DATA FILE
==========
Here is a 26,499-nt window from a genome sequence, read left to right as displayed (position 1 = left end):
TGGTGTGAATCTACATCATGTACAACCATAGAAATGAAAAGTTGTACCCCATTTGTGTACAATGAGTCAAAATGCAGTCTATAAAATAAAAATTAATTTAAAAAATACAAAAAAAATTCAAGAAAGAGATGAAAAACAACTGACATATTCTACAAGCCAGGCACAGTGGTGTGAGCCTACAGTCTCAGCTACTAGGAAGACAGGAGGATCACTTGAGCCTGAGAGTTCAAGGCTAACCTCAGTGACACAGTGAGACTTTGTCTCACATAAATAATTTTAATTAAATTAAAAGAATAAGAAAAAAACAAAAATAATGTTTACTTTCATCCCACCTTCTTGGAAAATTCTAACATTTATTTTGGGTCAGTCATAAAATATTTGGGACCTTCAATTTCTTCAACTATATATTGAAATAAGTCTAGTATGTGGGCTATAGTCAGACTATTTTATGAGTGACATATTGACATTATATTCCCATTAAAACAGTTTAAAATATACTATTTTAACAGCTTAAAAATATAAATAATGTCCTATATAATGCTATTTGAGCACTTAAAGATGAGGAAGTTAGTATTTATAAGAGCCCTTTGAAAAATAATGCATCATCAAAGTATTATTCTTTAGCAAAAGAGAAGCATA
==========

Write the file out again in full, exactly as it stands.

Here is a 26,499-nt window from a genome sequence, read left to right as displayed (position 1 = left end):
TGGTGTGAATCTACATCATGTACAACCATAGAAATGAAAAGTTGTACCCCATTTGTGTACAATGAGTCAAAATGCAGTCTATAAAATAAAAATTAATTTAAAAAATACAAAAAAAATTCAAGAAAGAGATGAAAAACAACTGACATATTCTACAAGCCAGGCACAGTGGTGTGAGCCTACAGTCTCAGCTACTAGGAAGACAGGAGGATCACTTGAGCCTGAGAGTTCAAGGCTAACCTCAGTGACACAGTGAGACTTTGTCTCACATAAATAATTTTAATTAAATTAAAAGAATAAGAAAAAAACAAAAATAATGTTTACTTTCATCCCACCTTCTTGGAAAATTCTAACATTTATTTTGGGTCAGTCATAAAATATTTGGGACCTTCAATTTCTTCAACTATATATTGAAATAAGTCTAGTATGTGGGCTATAGTCAGACTATTTTATGAGTGACATATTGACATTATATTCCCATTAAAACAGTTTAAAATATACTATTTTAACAGCTTAAAAATATAAATAATGTCCTATATAATGCTATTTGAGCACTTAAAGATGAGGAAGTTAGTATTTATAAGAGCCCTTTGAAAAATAATGCATCATCAAAGTATTATTCTTTAGCAAAAGAGAAGCATA